Dann and Helen O’Kane share their circle tour of Canada’s Atlantic Provinces via the Trans-Labrador Highway including packing and planning tips, boondocking recommendations, and must-see points of interest.
Our final route selection for this summer enabled us to re-discover Canada’s east coast. It had been nineteen years since we drove through the Atlantic provinces. At that time it was only possible to explore a very small portion of the Labrador region in the provinces of Newfoundland and Labrador. There just weren’t many roads.
In 1996, we drove the traditional counter-clockwise route from southern Ontario, east through Quebec, New Brunswick, and Nova Scotia, and then ferried across to the Island of Newfoundland. From Newfoundland’s Northern Peninsula, we boarded a second ferry to Labrador and drove the short road between Red Bay, Labrador, and Blanc-Sablon in Quebec.
This time our route took us clockwise, from Ontario. The plan was to spend a little time in Quebec, but to head north as soon as possible since it was getting late in the season and the weather would soon be changing. Colder temperatures could be arriving soon and even snow was a possibility.
We chose to go straight to Labrador partly because of it being mid-August and because we didn’t know how much time we would spend in Labrador. Since we have been to the other provinces, it made sense to shorten the time spent in those provinces. We wanted to leave ourselves open to the possibility of spending more time in Labrador and not be forced to move on.
We had no schedule and no reservations. Our goal was to drive the Trans-Labrador Highway and allow an itinerary to just unfold after that.
Planning and Packing
By mid-August, we were packed and ready with spare fuel and a stocked emergency kit. Our GPS maps were updated, the backroad map books were marked, the Delorme inReach for emergency communications was on-board, and we had the Rogers hub for Internet communication. We had food, water, warm and cold weather clothing, bullet proof rain gear, and new mesh bug suits.
We didn’t find we were lacking anything. In fact we probably didn’t even need the Delorme inReach since there was lots of traffic on the road and we wouldn’t be stranded for too long.
We brought along a bug tent that we didn’t use, but that was only because we didn’t find any place to boondock for several days. We were hoping to find a nice spot along a river or stream to fish but, because of the construction, those spots were no longer accessible. Black flies can be a problem at certain times of the year in Labrador, but we only wore our bug gear once.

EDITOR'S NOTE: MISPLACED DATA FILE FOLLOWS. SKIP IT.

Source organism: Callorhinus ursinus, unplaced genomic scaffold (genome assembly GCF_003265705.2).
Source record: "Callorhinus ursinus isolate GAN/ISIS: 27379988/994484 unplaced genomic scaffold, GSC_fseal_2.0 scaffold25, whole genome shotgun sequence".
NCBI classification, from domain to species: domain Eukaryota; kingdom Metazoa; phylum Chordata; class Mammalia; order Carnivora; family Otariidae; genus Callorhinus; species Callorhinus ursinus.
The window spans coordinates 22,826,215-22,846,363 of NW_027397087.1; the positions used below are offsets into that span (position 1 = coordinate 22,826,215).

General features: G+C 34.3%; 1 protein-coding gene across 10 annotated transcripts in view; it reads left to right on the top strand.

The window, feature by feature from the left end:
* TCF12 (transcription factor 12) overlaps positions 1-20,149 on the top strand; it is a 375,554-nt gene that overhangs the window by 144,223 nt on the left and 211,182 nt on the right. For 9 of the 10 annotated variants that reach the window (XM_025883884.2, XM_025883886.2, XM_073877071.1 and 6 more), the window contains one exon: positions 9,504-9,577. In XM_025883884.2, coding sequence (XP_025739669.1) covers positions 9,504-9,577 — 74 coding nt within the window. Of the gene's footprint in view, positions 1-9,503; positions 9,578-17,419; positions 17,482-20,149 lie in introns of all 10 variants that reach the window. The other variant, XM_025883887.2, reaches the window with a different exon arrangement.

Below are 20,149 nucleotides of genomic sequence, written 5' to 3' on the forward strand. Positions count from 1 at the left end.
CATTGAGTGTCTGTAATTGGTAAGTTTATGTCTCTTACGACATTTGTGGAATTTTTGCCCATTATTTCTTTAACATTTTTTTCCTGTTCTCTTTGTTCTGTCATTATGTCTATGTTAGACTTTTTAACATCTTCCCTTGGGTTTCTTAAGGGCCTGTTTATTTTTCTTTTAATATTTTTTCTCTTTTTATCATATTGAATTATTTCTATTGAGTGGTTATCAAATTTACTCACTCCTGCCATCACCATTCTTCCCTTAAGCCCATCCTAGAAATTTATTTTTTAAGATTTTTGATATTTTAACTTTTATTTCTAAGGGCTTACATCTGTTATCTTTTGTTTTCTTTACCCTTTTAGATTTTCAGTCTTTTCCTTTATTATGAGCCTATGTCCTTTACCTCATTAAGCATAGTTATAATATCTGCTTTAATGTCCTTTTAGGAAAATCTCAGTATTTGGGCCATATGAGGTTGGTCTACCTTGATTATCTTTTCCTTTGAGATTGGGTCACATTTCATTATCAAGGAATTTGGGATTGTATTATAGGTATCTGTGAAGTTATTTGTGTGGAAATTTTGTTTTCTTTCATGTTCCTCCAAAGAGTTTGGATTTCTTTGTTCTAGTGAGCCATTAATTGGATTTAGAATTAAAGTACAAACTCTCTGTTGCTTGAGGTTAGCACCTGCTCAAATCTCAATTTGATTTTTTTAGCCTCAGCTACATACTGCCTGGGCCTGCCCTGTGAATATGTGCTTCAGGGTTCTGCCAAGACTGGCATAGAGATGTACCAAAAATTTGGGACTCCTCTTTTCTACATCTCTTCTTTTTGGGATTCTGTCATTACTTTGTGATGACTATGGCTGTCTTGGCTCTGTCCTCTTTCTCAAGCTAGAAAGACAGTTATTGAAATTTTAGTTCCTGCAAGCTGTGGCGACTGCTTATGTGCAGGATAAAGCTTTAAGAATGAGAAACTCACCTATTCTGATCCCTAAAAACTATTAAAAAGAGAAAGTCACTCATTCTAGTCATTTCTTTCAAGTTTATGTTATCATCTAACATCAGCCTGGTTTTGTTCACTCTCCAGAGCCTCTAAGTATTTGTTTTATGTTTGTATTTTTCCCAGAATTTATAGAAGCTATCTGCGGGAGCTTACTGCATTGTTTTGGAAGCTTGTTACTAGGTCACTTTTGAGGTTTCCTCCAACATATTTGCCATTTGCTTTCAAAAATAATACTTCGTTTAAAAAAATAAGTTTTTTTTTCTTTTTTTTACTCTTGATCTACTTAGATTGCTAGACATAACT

A few hours after leaving home in Ontario, we were in the Province of Quebec. We by-passed the busy city of Montreal and crossed over to the north shore of the St. Lawrence River.
We had decided to travel the historic Chemin du Roy, which is the King’s Highway, Highway 138. The road was completed in 1737. At the time it was the longest road north of Mexico, and Canada’s oldest. It is a beautiful drive through historic villages and farms with lots of roadside fruit and vegetable stands. The area is also renowned for their fromagerie, or cheese makers.
We spent a day exploring Vieux-Quebec (old Quebec City), a UNESCO World Heritage site and a National Historic Site of Canada. The Ramparts of Quebec City are the only remaining fortified city walls in Canada or the United States. Well preserved stone buildings with a French European architectural influence, a 400 year history, several beautiful churches, cobblestone streets, buskers, artists’ rows, musicians, and a great selection of cafes and restaurants.
Decisive military engagements here were primarily responsible for the split of British North America into the two nations of Canada and the United States.
The drive from Quebec City to Tadoussac is through the Charlevoix Region of Quebec. This is a fairly mountainous and windy highway at times with lots of grade changes and views of the St. Lawrence River shoreline.
We stopped at the sacred shrine of Sainte-Anne-de-Beaupre, a major Roman Catholic pilgrimage site that is credited with performing many miracles of curing the sick and disabled. Visitors leave behind crutches and canes as a testament to the miracles.